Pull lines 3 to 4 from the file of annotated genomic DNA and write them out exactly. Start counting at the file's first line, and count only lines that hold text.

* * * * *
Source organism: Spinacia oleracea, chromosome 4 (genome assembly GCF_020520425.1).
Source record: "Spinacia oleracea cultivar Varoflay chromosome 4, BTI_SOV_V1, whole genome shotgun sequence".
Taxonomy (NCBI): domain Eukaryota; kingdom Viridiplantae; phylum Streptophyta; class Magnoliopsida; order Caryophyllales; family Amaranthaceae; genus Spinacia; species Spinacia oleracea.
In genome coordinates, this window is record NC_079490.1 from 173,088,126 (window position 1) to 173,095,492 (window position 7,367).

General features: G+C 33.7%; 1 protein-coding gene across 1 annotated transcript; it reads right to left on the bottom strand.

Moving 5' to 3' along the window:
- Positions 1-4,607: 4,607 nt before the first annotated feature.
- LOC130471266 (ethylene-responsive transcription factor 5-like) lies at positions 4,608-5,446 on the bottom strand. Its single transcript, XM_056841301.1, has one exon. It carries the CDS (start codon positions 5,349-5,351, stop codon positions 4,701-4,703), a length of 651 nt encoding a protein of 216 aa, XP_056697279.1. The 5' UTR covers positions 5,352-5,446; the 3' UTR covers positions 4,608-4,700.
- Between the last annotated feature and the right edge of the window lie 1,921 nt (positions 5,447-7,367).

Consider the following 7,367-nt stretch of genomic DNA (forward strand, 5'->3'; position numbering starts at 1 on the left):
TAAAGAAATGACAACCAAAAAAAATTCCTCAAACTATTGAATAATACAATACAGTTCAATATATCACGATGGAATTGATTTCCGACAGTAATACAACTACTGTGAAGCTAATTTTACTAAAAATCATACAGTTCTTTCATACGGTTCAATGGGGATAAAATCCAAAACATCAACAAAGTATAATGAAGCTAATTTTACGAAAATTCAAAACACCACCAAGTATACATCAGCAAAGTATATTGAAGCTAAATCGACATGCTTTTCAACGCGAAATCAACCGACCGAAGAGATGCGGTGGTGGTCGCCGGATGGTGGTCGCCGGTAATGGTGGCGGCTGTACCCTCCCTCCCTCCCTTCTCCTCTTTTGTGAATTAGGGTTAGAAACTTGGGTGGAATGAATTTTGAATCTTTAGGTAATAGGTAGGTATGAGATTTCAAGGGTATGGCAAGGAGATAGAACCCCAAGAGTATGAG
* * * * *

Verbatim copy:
Taxonomy (NCBI): domain Eukaryota; kingdom Viridiplantae; phylum Streptophyta; class Magnoliopsida; order Caryophyllales; family Amaranthaceae; genus Spinacia; species Spinacia oleracea.
In genome coordinates, this window is record NC_079490.1 from 173,088,126 (window position 1) to 173,095,492 (window position 7,367).